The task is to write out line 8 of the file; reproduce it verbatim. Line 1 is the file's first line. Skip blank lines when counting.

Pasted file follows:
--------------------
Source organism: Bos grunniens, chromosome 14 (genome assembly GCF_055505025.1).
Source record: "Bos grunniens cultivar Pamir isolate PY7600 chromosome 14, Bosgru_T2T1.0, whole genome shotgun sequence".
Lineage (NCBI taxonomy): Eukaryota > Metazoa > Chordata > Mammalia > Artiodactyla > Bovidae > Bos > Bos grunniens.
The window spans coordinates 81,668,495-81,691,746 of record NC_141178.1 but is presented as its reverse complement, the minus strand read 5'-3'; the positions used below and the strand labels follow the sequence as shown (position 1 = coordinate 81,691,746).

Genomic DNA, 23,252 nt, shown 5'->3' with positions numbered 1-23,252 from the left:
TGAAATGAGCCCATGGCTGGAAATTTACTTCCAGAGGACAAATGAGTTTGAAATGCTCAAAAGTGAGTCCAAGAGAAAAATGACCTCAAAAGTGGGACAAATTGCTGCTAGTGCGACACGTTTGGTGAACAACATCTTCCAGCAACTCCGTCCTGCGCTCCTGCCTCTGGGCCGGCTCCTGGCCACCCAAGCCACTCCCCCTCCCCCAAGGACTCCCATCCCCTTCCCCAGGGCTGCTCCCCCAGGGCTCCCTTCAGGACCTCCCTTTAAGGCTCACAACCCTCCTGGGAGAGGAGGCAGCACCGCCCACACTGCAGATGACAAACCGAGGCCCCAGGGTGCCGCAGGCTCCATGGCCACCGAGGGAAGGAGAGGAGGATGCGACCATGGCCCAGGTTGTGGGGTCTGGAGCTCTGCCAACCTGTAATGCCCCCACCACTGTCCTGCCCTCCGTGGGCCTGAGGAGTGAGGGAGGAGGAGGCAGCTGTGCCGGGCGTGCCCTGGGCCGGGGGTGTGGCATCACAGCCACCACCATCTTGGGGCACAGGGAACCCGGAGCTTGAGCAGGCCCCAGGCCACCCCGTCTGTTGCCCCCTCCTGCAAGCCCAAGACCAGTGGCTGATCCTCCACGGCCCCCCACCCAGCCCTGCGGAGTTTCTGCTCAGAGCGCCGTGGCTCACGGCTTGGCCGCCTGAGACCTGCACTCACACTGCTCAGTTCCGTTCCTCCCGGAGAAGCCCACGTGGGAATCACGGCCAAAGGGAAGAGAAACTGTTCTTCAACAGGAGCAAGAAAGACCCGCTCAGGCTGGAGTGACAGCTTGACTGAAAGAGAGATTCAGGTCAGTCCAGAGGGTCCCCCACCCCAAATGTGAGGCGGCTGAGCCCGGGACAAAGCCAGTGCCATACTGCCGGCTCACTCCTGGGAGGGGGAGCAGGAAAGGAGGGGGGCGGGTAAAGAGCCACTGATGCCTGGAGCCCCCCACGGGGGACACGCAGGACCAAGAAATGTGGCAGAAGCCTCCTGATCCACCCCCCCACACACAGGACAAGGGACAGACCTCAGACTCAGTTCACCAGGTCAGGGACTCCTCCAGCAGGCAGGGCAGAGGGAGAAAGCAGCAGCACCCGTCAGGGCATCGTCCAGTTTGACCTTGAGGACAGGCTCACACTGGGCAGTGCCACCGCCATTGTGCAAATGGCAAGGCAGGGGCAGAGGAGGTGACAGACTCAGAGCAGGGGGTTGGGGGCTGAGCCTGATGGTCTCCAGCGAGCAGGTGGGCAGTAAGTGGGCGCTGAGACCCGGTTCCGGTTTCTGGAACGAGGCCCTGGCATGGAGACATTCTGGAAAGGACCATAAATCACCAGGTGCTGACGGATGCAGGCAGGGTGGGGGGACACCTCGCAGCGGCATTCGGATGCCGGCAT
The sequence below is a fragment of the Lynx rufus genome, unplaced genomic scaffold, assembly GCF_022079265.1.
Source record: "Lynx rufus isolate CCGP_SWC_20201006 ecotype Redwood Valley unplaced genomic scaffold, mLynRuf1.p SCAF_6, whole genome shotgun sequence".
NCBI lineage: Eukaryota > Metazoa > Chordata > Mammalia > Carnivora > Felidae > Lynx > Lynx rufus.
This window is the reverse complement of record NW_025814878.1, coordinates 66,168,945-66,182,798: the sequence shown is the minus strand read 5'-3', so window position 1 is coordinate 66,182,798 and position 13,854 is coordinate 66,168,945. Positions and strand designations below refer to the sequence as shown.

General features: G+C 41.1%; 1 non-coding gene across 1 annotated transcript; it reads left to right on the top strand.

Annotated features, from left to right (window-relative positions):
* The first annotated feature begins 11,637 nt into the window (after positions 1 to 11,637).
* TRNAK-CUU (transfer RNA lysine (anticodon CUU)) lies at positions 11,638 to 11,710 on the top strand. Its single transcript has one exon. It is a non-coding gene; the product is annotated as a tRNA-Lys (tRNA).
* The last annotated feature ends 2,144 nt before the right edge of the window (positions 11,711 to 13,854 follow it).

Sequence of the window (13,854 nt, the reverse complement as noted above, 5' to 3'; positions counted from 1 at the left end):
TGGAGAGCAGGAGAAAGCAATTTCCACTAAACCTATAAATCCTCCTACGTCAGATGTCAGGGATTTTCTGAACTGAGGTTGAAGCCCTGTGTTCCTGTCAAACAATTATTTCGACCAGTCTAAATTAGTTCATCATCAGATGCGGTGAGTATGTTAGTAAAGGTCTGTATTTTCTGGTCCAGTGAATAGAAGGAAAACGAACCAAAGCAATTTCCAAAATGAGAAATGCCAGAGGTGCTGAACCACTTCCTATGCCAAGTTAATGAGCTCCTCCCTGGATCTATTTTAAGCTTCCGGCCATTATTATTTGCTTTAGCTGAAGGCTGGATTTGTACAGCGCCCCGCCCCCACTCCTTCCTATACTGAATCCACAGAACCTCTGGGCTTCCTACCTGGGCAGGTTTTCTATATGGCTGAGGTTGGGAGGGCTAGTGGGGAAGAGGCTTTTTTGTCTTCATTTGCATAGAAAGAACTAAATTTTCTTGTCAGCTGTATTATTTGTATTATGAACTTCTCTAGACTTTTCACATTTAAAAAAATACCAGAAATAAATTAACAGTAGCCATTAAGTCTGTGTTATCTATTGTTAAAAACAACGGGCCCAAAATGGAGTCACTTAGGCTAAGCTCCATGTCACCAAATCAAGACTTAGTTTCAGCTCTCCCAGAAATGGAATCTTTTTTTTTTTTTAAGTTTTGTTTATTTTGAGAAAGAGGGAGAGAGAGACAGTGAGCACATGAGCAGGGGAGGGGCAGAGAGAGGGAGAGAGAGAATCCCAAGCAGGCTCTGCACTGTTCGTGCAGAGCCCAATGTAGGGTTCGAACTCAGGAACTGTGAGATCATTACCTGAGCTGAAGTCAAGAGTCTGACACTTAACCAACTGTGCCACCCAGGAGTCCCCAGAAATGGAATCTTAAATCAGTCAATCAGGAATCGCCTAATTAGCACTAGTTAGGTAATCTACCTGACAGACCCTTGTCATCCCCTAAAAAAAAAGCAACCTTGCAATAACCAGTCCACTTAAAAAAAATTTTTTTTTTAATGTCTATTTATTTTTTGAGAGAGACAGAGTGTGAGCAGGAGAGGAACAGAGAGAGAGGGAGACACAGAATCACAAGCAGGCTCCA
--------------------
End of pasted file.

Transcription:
Source record: "Lynx rufus isolate CCGP_SWC_20201006 ecotype Redwood Valley unplaced genomic scaffold, mLynRuf1.p SCAF_6, whole genome shotgun sequence".